Official Review: Two Sheldon Iowa Summers

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CatInTheHat
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Official Review: Two Sheldon Iowa Summers

Post by CatInTheHat » 26 May 2018, 18:15

[Following is an official OnlineBookClub.org review of "Two Sheldon Iowa Summers" by Donald De Vries.]
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3 out of 4 stars
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Donald De Vries shares life in small-town Iowa in Two Sheldon Iowa Summers: The Last Real Summer – Summer One, The Summer of Final Judgment – Summer Two. De Vries story is a fictionalized account of life in a small town. The author calls his tale “A Novella-yzed-AutoBio and Story.”

The author opens with facts about a variety of the people in his real town. He also dedicates the book to people who have been impacted by mental illness, alcohol, drugs and more. Summer One is a short section, which introduces the characters, gives some background information, and familiarizes readers with the town.

Les takes us on a journey of fantastical visions that feel so real and incredibly disturbing. These visions and dreams share quite a bit about various people in his life, including those past and present, which become quite meaningful in realistic ways later in the story. As Les arrives home for the summer after his freshman year, we meet his girlfriend, Lorraine, his friends (Wildchild, Vern, Huckleberry, Merton), and his family (Denny, Connie, his parents – Gladys and Waldo). The author shares a bit about some of the relationships and setting the tone for the main story.

The core of the story is presented in Summer Two. It is now the summer of Les and his friends’ junior year in college. This particular summer will test the power of love and friendship as one of the gang’s addiction issues becomes worse, causing heartbreak for many. Relationships aren’t always what they seem to be, or what they should be. The gang will learn to accept the wisdom of their elders and watch their community come together in the midst of several great tragedies. The growth and redemption following such tragedy are in some ways predictable but told in a thought-provoking way.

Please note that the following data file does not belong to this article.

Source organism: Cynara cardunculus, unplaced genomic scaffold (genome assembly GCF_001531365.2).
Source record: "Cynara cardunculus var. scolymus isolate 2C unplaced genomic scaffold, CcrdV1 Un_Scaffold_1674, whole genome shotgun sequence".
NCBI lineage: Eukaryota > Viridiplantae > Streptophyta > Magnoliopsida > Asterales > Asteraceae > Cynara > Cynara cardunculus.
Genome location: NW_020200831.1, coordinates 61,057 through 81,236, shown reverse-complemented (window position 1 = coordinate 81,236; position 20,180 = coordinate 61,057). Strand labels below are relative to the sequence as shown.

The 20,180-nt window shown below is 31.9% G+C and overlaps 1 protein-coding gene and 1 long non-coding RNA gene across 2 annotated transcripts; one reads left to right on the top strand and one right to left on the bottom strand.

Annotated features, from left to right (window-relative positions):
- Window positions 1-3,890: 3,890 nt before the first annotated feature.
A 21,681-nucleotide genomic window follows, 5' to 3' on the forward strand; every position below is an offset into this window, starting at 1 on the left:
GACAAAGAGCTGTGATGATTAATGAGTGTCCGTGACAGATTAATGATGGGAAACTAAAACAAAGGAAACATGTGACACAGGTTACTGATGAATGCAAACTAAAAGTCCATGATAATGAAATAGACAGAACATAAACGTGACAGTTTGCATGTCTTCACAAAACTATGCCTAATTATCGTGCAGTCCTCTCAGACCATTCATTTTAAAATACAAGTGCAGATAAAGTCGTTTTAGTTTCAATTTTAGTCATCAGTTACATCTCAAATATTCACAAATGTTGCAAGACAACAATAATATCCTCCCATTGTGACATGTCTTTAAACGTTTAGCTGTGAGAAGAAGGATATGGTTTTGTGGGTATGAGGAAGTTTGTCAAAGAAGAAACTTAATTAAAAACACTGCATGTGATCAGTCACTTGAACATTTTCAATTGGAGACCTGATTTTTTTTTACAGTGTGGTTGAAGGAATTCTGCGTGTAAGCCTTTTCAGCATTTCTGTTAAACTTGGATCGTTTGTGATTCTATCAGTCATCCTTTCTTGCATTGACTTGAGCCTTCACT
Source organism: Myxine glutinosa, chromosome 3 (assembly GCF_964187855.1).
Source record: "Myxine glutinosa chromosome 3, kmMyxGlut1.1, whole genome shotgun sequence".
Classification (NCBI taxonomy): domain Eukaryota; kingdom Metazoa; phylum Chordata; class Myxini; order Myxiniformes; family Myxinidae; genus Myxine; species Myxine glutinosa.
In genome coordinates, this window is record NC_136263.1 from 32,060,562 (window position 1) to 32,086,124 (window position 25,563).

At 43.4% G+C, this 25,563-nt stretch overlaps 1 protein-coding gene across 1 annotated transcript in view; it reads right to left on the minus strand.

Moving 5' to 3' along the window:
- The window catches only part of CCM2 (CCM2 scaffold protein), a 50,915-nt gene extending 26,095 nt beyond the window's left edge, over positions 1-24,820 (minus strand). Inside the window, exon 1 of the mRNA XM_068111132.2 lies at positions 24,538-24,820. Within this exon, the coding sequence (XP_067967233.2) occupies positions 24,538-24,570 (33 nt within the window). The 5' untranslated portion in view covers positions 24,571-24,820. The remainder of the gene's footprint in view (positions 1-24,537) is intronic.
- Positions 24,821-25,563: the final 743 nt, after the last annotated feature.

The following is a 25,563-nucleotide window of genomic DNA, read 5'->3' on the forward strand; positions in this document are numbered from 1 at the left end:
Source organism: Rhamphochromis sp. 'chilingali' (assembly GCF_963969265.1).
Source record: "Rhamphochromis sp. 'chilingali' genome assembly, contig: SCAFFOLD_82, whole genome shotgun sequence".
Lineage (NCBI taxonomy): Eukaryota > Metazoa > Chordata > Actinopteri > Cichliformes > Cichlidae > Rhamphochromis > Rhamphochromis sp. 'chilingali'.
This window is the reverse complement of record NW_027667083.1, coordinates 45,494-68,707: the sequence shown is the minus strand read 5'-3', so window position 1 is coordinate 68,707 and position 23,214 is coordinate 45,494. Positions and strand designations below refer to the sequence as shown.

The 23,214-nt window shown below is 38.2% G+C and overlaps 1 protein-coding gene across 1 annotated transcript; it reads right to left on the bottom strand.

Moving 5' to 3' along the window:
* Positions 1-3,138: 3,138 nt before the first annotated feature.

De Vries touches on a few tough topics in Two Sheldon Iowa Summers. Mental illness, drugs, alcohol, and death all play a role in this story. De Vries depictions of mental illness are very realistic. The characters that have a mental illness are shown as having the normal fluctuations and behaviors of someone with a mental illness. Furthermore, the ways their family members react are highly accurate and believable. Drug and alcohol addictions are also characterized with phenomenal accuracy. One of my favorite parts in the book is the information the author shares on the various ways addicts and their loved ones can seek help.

The core characters and several of the minor characters are well-developed. Watching how Les and Lorraine mature over time while creating their future amidst tragedy is endearing and genuine. The vivid descriptions make you feel like you are visiting Sheldon and that you could find your way from the family farm to the pharmacy in town. Overall, the realism is what sets this story apart from others with similar storylines.

The one major negative is the numerous grammatical errors, as well as a few spelling errors. There were also small gaps between some paragraphs and large gaps inside of sentences. This was distracting at times. This book definitely needs more editing and polishing to become a first-rate book.

I rate this book 3 out of 4 stars. Normally, the grammar and formatting issues would have brought the rating down to 2 stars for me. However, the storyline is so worthwhile, engaging, and endearing on so many different levels that I had to give it 3 stars. People who have dealt with family members who are addicts or mentally ill would find this story very relatable. It would also be appealing to those who like to see how people deal with tragedy. There are some quite graphic scenes, but they do not overpower the story.

******
Two Sheldon Iowa Summers
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Post by Mr Benji » 28 May 2018, 02:31

Nice review,
it seems you really enjoyed the book, paying close attention, Catin the hat.